Brown, McConville

Brown Says Networks are Key to New Revolution in Military Affairs

The new “revolution in military affairs” is the recognition that information and speed of decision-making will be the keys to victory in a future conflict, Air Force Chief of Staff Gen. Charles Q. Brown Jr. said in a March 29 panel discussion with Army Chief of Staff Gen. James C. McConville. Brown and former defense officials acknowledged that the U.S. is behind in this area, and that a catch-up investment will help deter China, which believes the U.S. is a great power in decline.

AFMC Releases Results from Its Diversity and Inclusion Survey

While Airmen and civilians in Air Force Materiel Command are generally aware of steps the command is taking to improve diversity and inclusion, there are still shortfalls in overall awareness of the issues and a perception that some will face reprisals if they make equal opportunity claims, according to the results of a recent survey. AFMC on March 29 released findings from its three-week Diversity and Inclusion Survey, which included 14,000 responses from Airmen and civilians, along with more than 3,500 responses to the survey’s open-ended portion, according to a command release.

Hill Maintenance Group Commander Relieved of Command

The commander of a major maintenance group with the Ogden Air Logistics Complex at Hill Air Force Base, Utah, has been relieved of command for the second time in a year. Col. Chris Boring, commander of the 309th Aircraft Maintenance Group, was relieved March 3 due to “a loss of confidence in his ability to lead and command a group,” according to Hill. Boring stepped into the role in June 2020 after the group’s previous commander, Col. Randy Ackerman, also was relieved of command in May 2020.

Russian Tu-142s Enter Alaskan Air Defense Identification Zone

The Alaskan North American Aerospace Defense Region early March 29 tracked two Russian Tu-142 maritime patrol aircraft entering the Alaskan Air Defense Identification Zone, Alaskan Command announced. The aircraft operated in international airspace, and Alaska Command did not announce if U.S. or Canadian aircraft scrambled to intercept.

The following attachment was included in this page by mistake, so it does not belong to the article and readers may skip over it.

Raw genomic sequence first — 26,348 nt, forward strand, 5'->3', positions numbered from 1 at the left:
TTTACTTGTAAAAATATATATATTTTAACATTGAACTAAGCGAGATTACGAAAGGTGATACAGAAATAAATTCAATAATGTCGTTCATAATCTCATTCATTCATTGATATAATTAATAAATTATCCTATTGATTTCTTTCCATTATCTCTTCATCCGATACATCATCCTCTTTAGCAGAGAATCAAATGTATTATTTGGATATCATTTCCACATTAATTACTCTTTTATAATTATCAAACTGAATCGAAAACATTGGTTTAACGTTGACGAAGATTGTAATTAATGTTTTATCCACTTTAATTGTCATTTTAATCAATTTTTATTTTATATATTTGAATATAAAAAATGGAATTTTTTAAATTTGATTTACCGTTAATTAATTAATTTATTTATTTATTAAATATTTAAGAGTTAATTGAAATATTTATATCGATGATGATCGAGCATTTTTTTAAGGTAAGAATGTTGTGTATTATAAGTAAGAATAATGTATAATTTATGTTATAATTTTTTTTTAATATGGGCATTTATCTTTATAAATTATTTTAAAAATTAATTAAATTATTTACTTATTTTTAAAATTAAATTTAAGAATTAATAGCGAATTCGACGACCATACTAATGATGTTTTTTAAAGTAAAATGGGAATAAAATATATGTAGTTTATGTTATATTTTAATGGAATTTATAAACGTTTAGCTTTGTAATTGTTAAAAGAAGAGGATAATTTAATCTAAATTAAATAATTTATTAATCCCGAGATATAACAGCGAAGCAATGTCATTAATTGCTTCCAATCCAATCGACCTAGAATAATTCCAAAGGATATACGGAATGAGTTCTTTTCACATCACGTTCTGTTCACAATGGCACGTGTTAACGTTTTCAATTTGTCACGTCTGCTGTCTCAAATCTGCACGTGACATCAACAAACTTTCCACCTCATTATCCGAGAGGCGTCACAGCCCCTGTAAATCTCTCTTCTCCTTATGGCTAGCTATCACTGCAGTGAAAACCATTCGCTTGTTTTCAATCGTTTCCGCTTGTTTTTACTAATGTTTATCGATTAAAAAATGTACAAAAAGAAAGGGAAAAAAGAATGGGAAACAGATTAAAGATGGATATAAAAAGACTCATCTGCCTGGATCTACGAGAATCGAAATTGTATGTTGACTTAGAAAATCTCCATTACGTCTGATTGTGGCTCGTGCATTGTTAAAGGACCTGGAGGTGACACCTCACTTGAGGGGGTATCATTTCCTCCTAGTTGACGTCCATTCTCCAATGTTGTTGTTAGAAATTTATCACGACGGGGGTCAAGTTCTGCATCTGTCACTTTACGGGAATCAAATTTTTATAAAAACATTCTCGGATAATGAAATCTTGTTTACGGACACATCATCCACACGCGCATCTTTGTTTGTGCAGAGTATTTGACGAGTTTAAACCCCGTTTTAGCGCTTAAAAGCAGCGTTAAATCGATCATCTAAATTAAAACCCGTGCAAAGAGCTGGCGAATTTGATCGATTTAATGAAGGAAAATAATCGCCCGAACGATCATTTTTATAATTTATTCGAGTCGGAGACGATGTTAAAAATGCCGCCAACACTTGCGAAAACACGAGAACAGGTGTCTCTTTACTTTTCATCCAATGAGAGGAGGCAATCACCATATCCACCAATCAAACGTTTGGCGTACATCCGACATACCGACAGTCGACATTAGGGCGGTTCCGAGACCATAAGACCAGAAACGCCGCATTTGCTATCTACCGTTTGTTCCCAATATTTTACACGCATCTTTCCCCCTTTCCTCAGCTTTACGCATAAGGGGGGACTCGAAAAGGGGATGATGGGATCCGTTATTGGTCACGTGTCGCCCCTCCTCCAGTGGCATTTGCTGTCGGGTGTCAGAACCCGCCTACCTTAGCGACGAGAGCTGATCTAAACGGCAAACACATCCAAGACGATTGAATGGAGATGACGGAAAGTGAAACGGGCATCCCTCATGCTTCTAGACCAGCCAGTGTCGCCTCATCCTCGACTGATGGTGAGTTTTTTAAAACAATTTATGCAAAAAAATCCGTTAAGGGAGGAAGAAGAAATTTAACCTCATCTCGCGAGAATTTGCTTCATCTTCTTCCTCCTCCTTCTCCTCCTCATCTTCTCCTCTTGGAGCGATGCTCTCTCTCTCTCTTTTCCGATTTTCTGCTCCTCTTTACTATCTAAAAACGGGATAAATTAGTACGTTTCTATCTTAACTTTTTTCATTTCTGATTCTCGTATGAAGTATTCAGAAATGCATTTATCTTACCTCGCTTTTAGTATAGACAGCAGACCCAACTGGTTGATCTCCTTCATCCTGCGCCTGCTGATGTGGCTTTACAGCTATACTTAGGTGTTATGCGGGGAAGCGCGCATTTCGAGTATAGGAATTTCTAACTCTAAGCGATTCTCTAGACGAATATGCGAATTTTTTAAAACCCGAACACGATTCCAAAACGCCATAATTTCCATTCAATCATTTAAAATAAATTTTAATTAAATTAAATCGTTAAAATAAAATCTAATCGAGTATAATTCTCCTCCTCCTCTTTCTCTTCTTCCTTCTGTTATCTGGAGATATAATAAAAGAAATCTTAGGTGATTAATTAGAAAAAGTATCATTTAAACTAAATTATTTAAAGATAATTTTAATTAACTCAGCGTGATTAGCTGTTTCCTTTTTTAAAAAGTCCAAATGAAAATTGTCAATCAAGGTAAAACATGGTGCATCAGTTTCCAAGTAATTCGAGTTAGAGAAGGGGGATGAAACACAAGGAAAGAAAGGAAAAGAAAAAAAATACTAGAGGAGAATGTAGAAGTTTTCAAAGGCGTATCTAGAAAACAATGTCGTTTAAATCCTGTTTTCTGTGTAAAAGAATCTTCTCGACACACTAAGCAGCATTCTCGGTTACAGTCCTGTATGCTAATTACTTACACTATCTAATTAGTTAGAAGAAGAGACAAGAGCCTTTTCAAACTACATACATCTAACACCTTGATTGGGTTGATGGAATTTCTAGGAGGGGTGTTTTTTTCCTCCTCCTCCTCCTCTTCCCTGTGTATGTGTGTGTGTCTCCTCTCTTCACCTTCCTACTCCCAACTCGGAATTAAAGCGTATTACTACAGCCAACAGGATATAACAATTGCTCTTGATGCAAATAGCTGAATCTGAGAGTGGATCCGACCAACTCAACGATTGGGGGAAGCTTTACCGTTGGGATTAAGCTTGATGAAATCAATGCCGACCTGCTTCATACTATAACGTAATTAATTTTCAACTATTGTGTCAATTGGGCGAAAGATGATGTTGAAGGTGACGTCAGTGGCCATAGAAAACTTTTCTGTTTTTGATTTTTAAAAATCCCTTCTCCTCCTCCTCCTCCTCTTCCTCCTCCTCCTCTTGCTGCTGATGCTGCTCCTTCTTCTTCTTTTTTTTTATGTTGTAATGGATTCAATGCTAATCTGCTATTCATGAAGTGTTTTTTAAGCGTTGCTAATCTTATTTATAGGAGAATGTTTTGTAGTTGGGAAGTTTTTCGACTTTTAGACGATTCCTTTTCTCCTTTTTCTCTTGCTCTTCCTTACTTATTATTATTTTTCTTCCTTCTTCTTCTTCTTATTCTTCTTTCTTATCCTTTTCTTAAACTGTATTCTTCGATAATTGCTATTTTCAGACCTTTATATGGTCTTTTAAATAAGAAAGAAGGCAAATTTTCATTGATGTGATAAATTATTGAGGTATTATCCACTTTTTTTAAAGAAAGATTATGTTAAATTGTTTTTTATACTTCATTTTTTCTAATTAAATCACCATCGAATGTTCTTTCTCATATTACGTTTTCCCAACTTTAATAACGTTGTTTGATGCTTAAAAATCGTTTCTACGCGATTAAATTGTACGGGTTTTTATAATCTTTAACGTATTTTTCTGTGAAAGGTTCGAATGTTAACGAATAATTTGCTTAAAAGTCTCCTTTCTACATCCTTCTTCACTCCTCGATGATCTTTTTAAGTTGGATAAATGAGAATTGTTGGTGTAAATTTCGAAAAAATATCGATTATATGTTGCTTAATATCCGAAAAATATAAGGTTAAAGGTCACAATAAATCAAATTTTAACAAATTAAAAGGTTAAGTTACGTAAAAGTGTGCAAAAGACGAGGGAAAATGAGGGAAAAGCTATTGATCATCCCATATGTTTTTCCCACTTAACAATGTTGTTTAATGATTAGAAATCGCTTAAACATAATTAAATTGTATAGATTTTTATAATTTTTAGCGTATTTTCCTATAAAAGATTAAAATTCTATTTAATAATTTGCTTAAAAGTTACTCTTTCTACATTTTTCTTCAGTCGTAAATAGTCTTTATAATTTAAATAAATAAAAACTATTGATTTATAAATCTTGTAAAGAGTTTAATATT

New AFSOC A-29s Receive Air Commando Heritage Paint Job

Sierra Nevada Corp. and Embraer Defense & Security on March 29 unveiled the latest A-29 Super Tucano headed to Air Force Special Operations Command, painted in a unique livery referencing the early lineage of air special operations. The A-29 is painted in the color scheme of P-51 Mustangs and P-47 Thunderbolts that U.S. Army Air Forces flew during the 1944 campaigns in China, Burma, and India, according to a Sierra Nevada release. The airplane is painted dark green, with five “Air Commando” stripes, which are also used in the emblem of AFSOC’s 371st Special Operations Combat Training Squadron.

Radar Sweep

OPINION: The Space Rush: New US Strategy Must Bring Order, Regulation

Breaking Defense

How strategically important is space, beyond spy and communications satellites? This opinion piece by Hoss Cartwright, former Vice Chairman of the Joint Chiefs of Staff, and former Air Force Secretary Deborah Lee James, makes it pretty clear they believe the new service will play a key role for both the military and the commercial world in the future as they grapple with the challenges of the vast possible riches of commerce in space.

Opinion: Hypersonic Weapons Really Matter to US Deterrence of Russia

“Hypersonic weapons could dramatically change the balance of conventional military power between the United States and its major competitors, Russia and China,” writes Dan Gouré, vice president at the public-policy research think tank Lexington Institute.

One More Thing

Unusual Tweet by Strategic Command Spurs Comedic Comments

Did a military mascot gain control of the U.S. Strategic Command Twitter account or has someone inadvertently released the launch code for a nuclear weapon? These were among the questions asked by commenters after the command, at 8:48 a.m. Monday, tweeted the sequence ";l;;gmlxzssaw."